We describe an ultrasensitive calorimetric assay for DNA, the EDNA-ELCA, which uses amplification of the common pathway of coagulation to produce a calorimetrically detectable product. The EDNA-ELCA enables detection of attomole amounts of DNA in a microtiter plate, with a sensitivity 200- 1000 time higher than conventional ELISA techniques. The assay has been applied to quantitative detection of PCR amplified DNA, and combined with the oligonucleotide ligation assay (OLA) for the detection of mutations associated with the genetic diseases sickle cell anemia and cystic fibrosis, and the detection of specific mutations in the kras oncogene associated with colorectal cancer. We have also applied the technique to DNA hybridization assays. We have modified the technique for presentation as a dipstick assay which provides a rapid, sensitive, calorimetric assay with definitive results without specialized equipment. In this proposal we will continue to develop the dipstick assay format by further simplification, stabilization and presentation. We will also use the technology for rapid and sensitive visualization of specific electroblotted DNA sequences, and continue development of the assay for microtiter plate based hybridization, with or without PCR amplification. We have chosen three applications which will demonstrate the broad utility of the assay. These are 1) detection of known mutations in colorectal cancer in tissue and stool samples, 2) quantitation and strain determination of hepatitis C virus in blood and 3) the detection of human papilloma virus strains related to cervical cancer in smears and biopsies. These applications will make use of the strengths of the technology i.e. high throughput, sensitivity and simplicity, while allowing the development of different aspects of the technique.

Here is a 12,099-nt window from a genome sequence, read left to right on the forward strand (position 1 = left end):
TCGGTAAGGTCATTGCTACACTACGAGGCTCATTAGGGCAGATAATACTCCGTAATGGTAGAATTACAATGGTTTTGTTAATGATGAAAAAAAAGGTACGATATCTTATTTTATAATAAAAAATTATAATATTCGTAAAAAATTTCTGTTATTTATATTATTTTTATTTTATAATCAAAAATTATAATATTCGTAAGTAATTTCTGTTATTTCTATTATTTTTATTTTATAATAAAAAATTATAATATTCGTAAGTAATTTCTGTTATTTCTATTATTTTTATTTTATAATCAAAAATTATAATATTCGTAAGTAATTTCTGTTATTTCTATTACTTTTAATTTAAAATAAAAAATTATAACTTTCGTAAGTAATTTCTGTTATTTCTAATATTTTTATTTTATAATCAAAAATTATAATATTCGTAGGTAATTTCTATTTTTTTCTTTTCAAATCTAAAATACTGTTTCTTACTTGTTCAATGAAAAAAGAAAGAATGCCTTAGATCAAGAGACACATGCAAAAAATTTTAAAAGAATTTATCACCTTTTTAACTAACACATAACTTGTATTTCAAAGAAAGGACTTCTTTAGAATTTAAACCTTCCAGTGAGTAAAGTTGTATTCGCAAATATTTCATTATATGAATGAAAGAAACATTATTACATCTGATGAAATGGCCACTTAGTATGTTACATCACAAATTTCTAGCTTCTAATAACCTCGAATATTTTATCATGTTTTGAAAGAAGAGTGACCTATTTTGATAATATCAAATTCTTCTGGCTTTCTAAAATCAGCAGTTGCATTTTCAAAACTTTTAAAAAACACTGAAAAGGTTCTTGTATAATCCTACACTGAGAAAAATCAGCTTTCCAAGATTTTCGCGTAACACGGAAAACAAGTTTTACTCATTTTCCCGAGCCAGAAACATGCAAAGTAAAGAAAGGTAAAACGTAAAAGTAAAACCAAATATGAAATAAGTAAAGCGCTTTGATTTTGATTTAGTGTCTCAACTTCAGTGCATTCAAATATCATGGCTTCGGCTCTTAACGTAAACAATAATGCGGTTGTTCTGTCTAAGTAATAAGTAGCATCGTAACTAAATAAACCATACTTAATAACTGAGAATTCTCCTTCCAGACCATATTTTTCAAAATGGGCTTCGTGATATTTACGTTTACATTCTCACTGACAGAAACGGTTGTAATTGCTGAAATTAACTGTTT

Proposed Commercial Applications

This assay system would allow routine screening for DNA sequences, gen mutations or viral sequences specific for certain diseases. The assay could be automated and/or simplified to an extent where it will be suitable for a high throughput clinical laboratory or an office setting. Implementation of these approaches may greatly increase the accuracy of early cancer detection techniques. The assay is also suitable for research or diagnostic purposes in specialty research laboratories.

National Institute of Health (NIH)
National Cancer Institute (NCI)
Small Business Innovation Research Grants (SBIR) - Phase II (R44)
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Special Emphasis Panel (ZRG7-SSS-2 (09))
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Amplistar, Inc.
United States
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Rothschild, C B; Brewer, C S; Loggie, B et al. (1997) Detection of colorectal cancer K-ras mutations using a simplified oligonucleotide ligation assay. J Immunol Methods 206:11-9